Ego-ing…. Going…. Gone
The Hidden Philosophy of Truth …..continued…
We began last time with the philosophical discipline, the first step thereof being a meditation practice. On this path there must be a continual effort to moderate emotions and so even peak experiences in meditation are to be viewed with a certain conscious detachment. Likewise, off the cushion, all of life’s emotional see-saws must be seen the same way, as the transient vapours of passing mood and feeling that they are. Ultimately, the ancient teachings inform us, on this path reason, not emotion should rule in the end. All strong, passionate emotions, such as anger, are to be curbed. If they can not be, in the heat of the moment, as soon as they can the disciple on the path is asked to seek to understand where and why the emotional reaction originated. In this, the path is better suited to individuals who have left the garden of youth and find themselves in the years of middle age – but of course the path is open to all with a willing heart and mind.
The next and closely related imperative is the relinquishing of the ego. It can be a bitter medicine to swallow to give up the biases of our conditioned minds. And this is exactly what our minds are. We are all individuated packages of consciousness, here living a temporal third-dimension life in human form and we are programmed from the moment we arrive here – beginning with the first lessons from our parents and then our teachers and playmates and then bosses and mates and so on. We are programmed too by the arrangement of cosmic patterning that comprises our birth chart, crystalised at our first breath. Yet beyond all of this our consciousness is part of the consciousness – just as the waves are part of the ocean. The ego is charged with maintaining awareness of the limitation of our individuality. Without this we would have no sense of where we ended and the world began. Our ‘instinct’ to survive would be muted. Our creativity and self-expression probably non-existent. But unfortunately, the ego can so easily take over the driver’s seat of our consciousness. When this occurs we lose the capacity for detachment from the flux of emotions, the only way to peace, and we lose our ability to reason.
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“Every time a man thrusts his ego into a train of thought its balance is disturbed and its truth-value distorted. If he is to judge every fact by the standards of his earlier experience alone he will thereby prevent new knowledge from arising.” (PB)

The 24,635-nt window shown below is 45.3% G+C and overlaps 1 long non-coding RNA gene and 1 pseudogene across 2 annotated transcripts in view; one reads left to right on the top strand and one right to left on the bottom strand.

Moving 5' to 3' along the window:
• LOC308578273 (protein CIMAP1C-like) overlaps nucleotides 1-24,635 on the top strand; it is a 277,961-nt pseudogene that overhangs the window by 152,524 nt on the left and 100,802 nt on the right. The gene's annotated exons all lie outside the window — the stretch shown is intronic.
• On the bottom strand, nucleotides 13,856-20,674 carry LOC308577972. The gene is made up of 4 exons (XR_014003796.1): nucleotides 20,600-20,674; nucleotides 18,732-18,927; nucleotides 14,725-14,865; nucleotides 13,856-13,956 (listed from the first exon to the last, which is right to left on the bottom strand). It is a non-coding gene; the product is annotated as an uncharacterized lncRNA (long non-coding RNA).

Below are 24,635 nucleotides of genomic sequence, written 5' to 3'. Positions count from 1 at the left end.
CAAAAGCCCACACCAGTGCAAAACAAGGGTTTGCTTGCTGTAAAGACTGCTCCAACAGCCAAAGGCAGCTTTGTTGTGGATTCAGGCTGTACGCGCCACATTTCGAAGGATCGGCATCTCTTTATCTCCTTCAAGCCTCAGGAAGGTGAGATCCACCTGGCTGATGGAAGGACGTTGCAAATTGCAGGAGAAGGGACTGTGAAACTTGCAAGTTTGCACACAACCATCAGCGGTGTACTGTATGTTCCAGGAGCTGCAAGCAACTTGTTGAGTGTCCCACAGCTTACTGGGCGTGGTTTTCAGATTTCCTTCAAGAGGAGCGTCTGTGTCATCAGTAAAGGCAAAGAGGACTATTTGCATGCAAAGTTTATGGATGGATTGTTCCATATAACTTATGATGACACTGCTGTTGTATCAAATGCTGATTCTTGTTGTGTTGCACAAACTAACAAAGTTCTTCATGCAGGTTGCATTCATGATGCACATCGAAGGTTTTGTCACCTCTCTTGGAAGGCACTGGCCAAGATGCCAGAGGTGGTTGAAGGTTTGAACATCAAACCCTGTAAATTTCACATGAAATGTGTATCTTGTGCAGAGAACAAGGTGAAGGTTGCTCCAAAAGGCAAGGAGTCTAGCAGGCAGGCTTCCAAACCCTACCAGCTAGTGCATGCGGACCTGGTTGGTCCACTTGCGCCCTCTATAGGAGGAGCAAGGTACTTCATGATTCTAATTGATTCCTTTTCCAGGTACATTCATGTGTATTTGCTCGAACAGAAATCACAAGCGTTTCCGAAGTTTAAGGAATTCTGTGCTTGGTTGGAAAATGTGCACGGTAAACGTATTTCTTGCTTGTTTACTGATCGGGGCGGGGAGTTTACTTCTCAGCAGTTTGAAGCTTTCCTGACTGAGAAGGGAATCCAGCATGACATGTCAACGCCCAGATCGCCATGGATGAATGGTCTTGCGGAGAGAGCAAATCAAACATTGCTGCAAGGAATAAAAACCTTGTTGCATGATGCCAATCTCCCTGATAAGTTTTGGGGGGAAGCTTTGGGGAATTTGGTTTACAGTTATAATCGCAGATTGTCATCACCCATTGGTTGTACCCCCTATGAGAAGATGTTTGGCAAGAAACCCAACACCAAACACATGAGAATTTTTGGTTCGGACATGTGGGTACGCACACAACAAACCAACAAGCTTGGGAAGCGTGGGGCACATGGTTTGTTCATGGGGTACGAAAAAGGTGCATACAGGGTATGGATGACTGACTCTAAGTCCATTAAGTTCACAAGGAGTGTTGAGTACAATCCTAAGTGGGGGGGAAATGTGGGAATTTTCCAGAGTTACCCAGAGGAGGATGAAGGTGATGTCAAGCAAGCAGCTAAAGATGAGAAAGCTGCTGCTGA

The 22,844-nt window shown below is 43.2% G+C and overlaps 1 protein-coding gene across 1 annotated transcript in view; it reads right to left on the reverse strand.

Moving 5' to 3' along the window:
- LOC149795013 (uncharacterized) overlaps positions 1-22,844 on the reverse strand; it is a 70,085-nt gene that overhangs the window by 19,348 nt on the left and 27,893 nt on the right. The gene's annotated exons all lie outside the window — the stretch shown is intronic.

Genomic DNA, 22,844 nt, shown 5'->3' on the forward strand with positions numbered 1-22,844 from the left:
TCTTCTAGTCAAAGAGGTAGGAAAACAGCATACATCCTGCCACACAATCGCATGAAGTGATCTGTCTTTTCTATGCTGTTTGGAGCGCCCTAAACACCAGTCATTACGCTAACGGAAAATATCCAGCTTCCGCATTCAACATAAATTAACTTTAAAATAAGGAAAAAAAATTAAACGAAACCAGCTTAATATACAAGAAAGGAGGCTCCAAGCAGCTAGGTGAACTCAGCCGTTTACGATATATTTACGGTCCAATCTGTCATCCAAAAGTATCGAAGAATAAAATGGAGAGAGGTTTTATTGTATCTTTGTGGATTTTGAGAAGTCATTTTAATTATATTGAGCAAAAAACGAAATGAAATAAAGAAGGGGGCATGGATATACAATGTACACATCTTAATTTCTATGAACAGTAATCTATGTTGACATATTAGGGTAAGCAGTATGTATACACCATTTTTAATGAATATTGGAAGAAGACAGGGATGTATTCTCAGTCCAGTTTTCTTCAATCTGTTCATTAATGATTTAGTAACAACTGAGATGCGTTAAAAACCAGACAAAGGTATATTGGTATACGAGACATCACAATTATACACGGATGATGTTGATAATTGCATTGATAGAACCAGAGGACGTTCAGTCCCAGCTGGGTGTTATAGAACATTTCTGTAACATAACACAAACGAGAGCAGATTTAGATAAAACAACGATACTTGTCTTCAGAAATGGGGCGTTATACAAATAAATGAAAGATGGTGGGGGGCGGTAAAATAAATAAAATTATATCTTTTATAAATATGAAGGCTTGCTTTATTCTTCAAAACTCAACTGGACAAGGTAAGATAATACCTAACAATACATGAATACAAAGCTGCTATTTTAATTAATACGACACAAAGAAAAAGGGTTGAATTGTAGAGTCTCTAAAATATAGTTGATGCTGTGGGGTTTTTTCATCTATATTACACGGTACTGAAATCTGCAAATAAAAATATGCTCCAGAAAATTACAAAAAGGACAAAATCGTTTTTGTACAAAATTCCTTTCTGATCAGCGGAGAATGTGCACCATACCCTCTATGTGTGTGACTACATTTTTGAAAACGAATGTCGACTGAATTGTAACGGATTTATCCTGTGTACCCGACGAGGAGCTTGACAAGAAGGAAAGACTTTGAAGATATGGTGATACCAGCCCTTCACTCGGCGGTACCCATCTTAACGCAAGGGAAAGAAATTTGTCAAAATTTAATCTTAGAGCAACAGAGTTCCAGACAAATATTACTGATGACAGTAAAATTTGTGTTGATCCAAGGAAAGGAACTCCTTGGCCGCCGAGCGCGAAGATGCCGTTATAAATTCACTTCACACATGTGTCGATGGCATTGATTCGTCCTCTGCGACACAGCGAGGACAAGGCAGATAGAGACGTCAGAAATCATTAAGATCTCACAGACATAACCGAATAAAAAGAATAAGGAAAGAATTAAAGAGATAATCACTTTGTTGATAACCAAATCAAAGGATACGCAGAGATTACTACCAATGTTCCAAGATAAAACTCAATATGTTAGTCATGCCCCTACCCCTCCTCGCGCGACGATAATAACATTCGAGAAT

In essence, we have forgotten who we really are, the grandeur of who we are, and instead we have fallen into the habit of identifying ourselves with our conditioned version of who we think we are – the illusory self-image – an image that we form through the life process. We forget it is precisely that – an image. And a limiting one at that. It is not who we are. Christopher Wallis, teacher of the Tantrik tradition wrote in his beautiful book ‘Tantra Illuminated’ the following:
“The process by which consciousness moves from the unmanifest state of absolute potential into manifest particularity necessarily involves concealment or forgetting. For in order for Consciousness to manifest itself in one particular form, it must conceal or suppress all other possible forms. In order for God to fully become you, and therefore embrace Herself as you, She must temporarily forget everything about Herself that is not you. Thus the coalescence of Consciousness into embodied form is necessarily an act of self-limitation – but one that is freely chosen.”
God, Shiva-Shakti Consciousness is contracted down into specks of individual self-hood – ie us. The contraction as Wallis points out, necessitates a forgetting or concealment. The teachings of the Hidden Philosophy of Truth came out of an innate desire to remember. We all have this spark of desire within us. We know not whether it will manifest as a burn to know the truth, to begin the quest, in this lifetime, or the next.
Regarding the ego, Tantrika teaches the ego is not to be totally annihilated but rather purified and expanded ‘until it simply melts into all that is.’ (CW) Wallis points out the ego simply means ‘what you think you are, so expanding it means expanding your sense of self.’ How does this fit with the Hidden Teachings (Beyond Yoga) of Paul Brunton – one of the west’s early interpreters of the ancient wisdom? PB states, as per the quote above, that every time the ego intrudes into a train of thought, its balance is disturbed and therefore its truth value is distorted. This is because of our prior conditioning. If a new idea conflicts with our intrinsic beliefs we are likely to reject it. This is what he is calling ego – a package of conditioning wrapped up in a self-image. The Tantrika teachings, whilst not denying the reality of our conditioning and self-image, tell us to ‘purify and expand’ all of that – ie the ego. Which I take to mean the cracking open of our awareness of the One consciousness – contracted and concealed in our forgetting as it is – to reveal the beauty of who we really are.